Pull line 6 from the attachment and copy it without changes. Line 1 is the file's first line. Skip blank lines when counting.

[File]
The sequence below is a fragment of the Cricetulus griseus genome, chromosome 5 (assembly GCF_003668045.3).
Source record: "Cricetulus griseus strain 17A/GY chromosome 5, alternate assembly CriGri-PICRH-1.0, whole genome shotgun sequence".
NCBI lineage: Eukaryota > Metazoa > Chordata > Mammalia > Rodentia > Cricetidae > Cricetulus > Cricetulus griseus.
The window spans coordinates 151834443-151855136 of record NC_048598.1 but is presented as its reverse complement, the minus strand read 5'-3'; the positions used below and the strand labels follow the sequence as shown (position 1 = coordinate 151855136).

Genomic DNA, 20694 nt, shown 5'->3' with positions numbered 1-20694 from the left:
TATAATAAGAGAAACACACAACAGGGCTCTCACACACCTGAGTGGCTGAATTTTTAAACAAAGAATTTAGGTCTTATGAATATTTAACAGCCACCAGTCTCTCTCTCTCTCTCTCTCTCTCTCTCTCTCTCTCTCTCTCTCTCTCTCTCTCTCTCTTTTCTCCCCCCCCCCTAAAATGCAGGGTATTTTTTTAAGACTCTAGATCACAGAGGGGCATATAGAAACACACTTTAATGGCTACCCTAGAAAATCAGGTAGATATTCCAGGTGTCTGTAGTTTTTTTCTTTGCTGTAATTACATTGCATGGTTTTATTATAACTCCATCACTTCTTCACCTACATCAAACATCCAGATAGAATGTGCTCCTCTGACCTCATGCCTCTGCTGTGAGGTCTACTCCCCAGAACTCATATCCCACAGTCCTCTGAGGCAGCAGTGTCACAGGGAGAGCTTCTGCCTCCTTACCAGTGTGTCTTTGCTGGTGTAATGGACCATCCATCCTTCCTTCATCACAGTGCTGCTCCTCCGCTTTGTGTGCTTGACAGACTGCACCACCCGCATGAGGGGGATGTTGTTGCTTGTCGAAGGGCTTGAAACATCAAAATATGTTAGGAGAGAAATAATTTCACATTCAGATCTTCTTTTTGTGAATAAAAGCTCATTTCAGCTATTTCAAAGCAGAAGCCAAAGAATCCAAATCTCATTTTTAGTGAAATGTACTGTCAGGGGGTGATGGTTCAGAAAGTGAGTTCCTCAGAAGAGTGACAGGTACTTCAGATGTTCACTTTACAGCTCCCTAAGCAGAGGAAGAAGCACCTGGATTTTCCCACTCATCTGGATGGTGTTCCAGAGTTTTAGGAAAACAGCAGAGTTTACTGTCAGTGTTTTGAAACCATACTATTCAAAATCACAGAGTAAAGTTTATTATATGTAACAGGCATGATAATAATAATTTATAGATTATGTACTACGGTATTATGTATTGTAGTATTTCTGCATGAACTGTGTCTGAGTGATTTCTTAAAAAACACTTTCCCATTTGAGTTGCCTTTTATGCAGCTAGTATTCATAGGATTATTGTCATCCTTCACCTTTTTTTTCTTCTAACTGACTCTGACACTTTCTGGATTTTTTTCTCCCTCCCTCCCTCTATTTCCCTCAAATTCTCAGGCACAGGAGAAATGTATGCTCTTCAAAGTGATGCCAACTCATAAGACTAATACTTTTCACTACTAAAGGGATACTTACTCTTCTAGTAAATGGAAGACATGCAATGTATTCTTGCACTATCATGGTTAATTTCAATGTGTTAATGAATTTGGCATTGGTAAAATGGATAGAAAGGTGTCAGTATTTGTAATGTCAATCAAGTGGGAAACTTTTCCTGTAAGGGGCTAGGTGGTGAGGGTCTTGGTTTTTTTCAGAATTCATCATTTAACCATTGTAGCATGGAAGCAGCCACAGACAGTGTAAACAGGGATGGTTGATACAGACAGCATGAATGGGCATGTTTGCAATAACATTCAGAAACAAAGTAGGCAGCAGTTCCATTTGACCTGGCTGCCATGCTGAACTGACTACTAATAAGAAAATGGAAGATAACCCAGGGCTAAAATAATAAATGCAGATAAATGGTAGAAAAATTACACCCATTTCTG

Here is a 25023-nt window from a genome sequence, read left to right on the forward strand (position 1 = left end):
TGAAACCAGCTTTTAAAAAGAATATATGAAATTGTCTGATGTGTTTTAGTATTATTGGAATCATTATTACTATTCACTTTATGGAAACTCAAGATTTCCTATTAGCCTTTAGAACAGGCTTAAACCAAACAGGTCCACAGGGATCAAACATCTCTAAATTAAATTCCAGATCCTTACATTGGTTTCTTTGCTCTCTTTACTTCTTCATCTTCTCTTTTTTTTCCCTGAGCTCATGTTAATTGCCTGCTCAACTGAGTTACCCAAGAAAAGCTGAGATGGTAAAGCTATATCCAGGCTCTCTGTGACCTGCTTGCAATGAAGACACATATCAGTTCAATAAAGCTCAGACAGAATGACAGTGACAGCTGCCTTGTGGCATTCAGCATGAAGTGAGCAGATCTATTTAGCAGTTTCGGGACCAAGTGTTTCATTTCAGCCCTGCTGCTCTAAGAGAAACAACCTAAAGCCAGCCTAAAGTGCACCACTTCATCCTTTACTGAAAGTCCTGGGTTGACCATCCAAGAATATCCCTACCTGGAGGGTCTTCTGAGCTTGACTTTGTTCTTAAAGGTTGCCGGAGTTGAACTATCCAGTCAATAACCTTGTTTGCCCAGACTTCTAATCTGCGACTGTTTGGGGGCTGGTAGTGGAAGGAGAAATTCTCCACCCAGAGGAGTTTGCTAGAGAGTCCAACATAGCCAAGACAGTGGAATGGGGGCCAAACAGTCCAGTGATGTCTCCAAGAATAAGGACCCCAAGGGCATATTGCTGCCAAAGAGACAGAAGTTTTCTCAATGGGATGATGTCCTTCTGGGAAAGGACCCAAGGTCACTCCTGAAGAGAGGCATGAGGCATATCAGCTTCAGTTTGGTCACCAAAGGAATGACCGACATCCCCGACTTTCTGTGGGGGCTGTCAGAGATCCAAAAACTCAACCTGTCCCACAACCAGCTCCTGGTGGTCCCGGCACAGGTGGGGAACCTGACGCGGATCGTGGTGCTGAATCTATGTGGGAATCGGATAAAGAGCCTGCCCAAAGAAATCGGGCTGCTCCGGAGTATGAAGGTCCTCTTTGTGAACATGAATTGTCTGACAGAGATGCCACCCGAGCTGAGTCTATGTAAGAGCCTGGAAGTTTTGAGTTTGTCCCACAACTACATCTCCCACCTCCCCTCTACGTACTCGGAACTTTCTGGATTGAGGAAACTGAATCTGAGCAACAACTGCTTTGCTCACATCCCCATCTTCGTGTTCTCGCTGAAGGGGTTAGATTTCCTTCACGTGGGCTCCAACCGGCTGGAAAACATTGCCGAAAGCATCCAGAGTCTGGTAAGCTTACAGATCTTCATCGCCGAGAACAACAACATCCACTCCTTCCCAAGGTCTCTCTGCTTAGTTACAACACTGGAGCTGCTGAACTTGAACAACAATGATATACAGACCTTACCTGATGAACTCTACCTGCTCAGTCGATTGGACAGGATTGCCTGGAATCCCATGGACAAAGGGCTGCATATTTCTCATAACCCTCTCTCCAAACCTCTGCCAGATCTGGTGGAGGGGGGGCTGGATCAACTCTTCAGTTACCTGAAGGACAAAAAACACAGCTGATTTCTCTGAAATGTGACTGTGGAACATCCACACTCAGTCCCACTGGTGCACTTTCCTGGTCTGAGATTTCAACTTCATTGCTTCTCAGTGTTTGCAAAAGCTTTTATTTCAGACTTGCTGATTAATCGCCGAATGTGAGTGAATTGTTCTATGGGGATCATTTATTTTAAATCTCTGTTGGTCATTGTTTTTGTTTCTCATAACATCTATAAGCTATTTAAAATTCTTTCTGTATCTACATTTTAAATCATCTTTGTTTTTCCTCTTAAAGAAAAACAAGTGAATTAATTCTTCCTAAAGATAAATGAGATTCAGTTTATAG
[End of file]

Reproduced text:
TATAATAAGAGAAACACACAACAGGGCTCTCACACACCTGAGTGGCTGAATTTTTAAACAAAGAATTTAGGTCTTATGAATATTTAACAGCCACCAGTCTCTCTCTCTCTCTCTCTCTCTCTCTCTCTCTCTCTCTCTCTCTCTCTCTCTCTCTCTTTTCTCCCCCCCCCCTAAAATGCAGGGTATTTTTTTAAGACTCTAGATCACAGAGGGGCATATAGAAACACACTTTAATGGCTACCCTAGAAAATCAGGTAGATATTCCAGGTGTCTGTAGTTTTTTTCTTTGCTGTAATTACATTGCATGGTTTTATTATAACTCCATCACTTCTTCACCTACATCAAACATCCAGATAGAATGTGCTCCTCTGACCTCATGCCTCTGCTGTGAGGTCTACTCCCCAGAACTCATATCCCACAGTCCTCTGAGGCAGCAGTGTCACAGGGAGAGCTTCTGCCTCCTTACCAGTGTGTCTTTGCTGGTGTAATGGACCATCCATCCTTCCTTCATCACAGTGCTGCTCCTCCGCTTTGTGTGCTTGACAGACTGCACCACCCGCATGAGGGGGATGTTGTTGCTTGTCGAAGGGCTTGAAACATCAAAATATGTTAGGAGAGAAATAATTTCACATTCAGATCTTCTTTTTGTGAATAAAAGCTCATTTCAGCTATTTCAAAGCAGAAGCCAAAGAATCCAAATCTCATTTTTAGTGAAATGTACTGTCAGGGGGTGATGGTTCAGAAAGTGAGTTCCTCAGAAGAGTGACAGGTACTTCAGATGTTCACTTTACAGCTCCCTAAGCAGAGGAAGAAGCACCTGGATTTTCCCACTCATCTGGATGGTGTTCCAGAGTTTTAGGAAAACAGCAGAGTTTACTGTCAGTGTTTTGAAACCATACTATTCAAAATCACAGAGTAAAGTTTATTATATGTAACAGGCATGATAATAATAATTTATAGATTATGTACTACGGTATTATGTATTGTAGTATTTCTGCATGAACTGTGTCTGAGTGATTTCTTAAAAAACACTTTCCCATTTGAGTTGCCTTTTATGCAGCTAGTATTCATAGGATTATTGTCATCCTTCACCTTTTTTTTCTTCTAACTGACTCTGACACTTTCTGGATTTTTTTCTCCCTCCCTCCCTCTATTTCCCTCAAATTCTCAGGCACAGGAGAAATGTATGCTCTTCAAAGTGATGCCAACTCATAAGACTAATACTTTTCACTACTAAAGGGATACTTACTCTTCTAGTAAATGGAAGACATGCAATGTATTCTTGCACTATCATGGTTAATTTCAATGTGTTAATGAATTTGGCATTGGTAAAATGGATAGAAAGGTGTCAGTATTTGTAATGTCAATCAAGTGGGAAACTTTTCCTGTAAGGGGCTAGGTGGTGAGGGTCTTGGTTTTTTTCAGAATTCATCATTTAACCATTGTAGCATGGAAGCAGCCACAGACAGTGTAAACAGGGATGGTTGATACAGACAGCATGAATGGGCATGTTTGCAATAACATTCAGAAACAAAGTAGGCAGCAGTTCCATTTGACCTGGCTGCCATGCTGAACTGACTACTAATAAGAAAATGGAAGATAACCCAGGGCTAAAATAATAAATGCAGATAAATGGTAGAAAAATTACACCCATTTCTG